The Jenna Act

I do believe the cures for the ills of the world can be found in the conversations conducted in hair salons, barber shops and nail salons.  They function like think tanks where the patrons and the stylists offer input into the subject at hand and emerge with a collective result that far exceeds the individual contributions.

Such was the case today when I was at the nail salon.  My daughter Sarah and I were discussing Rush Limbaugh’s most recent debacle.  If you missed it, Rush called a Georgetown University female law student who testified in support of preventative care coverage for women a prostitute and whore.  Rush’s comments haven’t been received well and a fairly significant collection of advertisers have pulled away from his program.    The Limbaugh discussion naturally migrated into a discussion about coverage of preventative health care services for women.

As is the case in these type of discussions,  the collective came up with a way to allow those men who are against employer-mandated coverage to put the courage of their conviction in the forefront of this discussion.  The thought was, that in addition to a women’s rights perspective, there is just a sound cost-benefit rationale for allowing contraceptive coverage (pregnancy, birth and child-rearing are ultimately far more costly).  So in an act that I think is most appropriately called the Jenna Act (after the gal at the salon who offered the idea), the collective laid out the solution.  We concluded that men who don’t support covered preventative care and thus increase the number of women who don’t have said protection should refrain from having sex.  This will accomplish two things  – the first is, as I said above, to illustrate the courage of their conviction; the second is more of a long term vision – these men will stop spawning offspring who they would undobtedly share their views with thereby allowing extinction of this particular species.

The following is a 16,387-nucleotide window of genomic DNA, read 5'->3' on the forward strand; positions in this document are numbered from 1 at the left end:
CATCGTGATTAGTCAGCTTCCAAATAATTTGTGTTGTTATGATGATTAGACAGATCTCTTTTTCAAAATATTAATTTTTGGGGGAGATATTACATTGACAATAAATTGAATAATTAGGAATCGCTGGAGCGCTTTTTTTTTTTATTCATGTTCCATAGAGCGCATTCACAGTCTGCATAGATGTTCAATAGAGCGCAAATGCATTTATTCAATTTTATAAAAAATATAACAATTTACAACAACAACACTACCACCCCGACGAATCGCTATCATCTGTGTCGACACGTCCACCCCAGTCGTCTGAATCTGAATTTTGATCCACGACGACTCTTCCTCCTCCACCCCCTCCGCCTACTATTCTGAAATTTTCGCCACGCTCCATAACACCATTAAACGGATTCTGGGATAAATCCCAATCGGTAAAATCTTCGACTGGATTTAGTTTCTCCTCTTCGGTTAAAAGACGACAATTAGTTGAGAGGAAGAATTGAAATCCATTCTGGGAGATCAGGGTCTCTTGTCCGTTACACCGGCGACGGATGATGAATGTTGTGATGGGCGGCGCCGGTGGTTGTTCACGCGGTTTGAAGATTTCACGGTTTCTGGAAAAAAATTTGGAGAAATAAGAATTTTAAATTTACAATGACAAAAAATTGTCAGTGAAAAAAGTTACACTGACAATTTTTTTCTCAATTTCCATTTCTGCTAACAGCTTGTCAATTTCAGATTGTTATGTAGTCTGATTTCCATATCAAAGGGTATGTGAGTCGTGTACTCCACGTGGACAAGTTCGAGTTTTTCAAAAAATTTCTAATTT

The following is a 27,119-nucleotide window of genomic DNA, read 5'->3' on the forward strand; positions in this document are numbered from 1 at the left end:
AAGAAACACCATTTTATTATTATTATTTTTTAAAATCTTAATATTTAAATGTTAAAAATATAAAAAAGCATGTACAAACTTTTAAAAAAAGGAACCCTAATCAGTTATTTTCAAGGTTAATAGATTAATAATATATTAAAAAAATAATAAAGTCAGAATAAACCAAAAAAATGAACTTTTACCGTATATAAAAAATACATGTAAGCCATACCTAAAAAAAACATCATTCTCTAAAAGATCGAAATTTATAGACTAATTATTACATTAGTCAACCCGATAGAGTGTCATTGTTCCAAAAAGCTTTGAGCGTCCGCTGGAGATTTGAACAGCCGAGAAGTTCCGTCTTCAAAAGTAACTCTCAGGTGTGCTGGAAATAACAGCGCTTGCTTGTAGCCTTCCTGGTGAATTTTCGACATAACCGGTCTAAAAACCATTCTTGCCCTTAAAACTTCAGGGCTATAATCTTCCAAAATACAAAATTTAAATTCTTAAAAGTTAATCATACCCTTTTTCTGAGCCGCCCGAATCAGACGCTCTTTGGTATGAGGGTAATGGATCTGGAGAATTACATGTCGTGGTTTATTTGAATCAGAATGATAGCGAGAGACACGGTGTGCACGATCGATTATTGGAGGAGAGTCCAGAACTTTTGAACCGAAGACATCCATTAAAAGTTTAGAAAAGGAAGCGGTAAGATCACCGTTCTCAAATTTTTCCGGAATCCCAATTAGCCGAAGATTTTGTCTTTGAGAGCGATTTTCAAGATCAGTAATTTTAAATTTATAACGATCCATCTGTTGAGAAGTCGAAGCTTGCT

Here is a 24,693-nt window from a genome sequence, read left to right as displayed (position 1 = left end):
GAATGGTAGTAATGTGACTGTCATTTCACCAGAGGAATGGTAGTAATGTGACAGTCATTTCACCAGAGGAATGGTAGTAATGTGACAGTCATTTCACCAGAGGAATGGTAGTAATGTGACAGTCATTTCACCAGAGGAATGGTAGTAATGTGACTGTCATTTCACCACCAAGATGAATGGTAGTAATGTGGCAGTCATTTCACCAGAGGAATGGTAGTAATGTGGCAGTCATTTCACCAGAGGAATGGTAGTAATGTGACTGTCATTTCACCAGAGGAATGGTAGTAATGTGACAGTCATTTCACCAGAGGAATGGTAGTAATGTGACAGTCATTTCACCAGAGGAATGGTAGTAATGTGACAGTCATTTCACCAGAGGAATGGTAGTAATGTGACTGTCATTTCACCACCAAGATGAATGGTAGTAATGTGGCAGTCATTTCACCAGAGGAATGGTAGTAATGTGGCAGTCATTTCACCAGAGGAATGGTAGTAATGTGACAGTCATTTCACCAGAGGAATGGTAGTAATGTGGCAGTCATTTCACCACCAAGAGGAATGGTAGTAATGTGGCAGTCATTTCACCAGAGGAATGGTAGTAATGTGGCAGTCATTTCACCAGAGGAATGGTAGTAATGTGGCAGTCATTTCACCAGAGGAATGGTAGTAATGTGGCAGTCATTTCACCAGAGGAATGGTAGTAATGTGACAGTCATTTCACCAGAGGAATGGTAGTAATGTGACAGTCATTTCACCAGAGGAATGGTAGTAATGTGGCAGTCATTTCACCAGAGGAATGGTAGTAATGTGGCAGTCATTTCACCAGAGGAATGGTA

I like it…the Jenna Act.  I like the notion that those who so vehemently oppose mandated employer preventative care coverage can do their own part to support their position.  Put your money where your libido is, or put your libido on the shelf.  It seems a fair trade to me and the salon collective.

The Jenna Act may never make it into law, but I do hope it reaches into the popular imagination and takes root in the sensibilities of women everywhere.  This is an idea whose time has come. 😉

Day nine hundred and seventy-five of the new forty – obla di obla da

Ms. C

1 Response

  1. Love it. But on a serious note, as you peel back the layers this isn’t about religious liberty (it’s my understand that over 95% of the women on the church in question practice artificial birth control). It’s about middle aged white men forcing a false morality on inferior women.

    For the record, I’m disappointed that in this day and age, birth control is exclusively a women’s issue. Only when the risk of sex became lethal did men grudgingly suit up.

Comments are closed.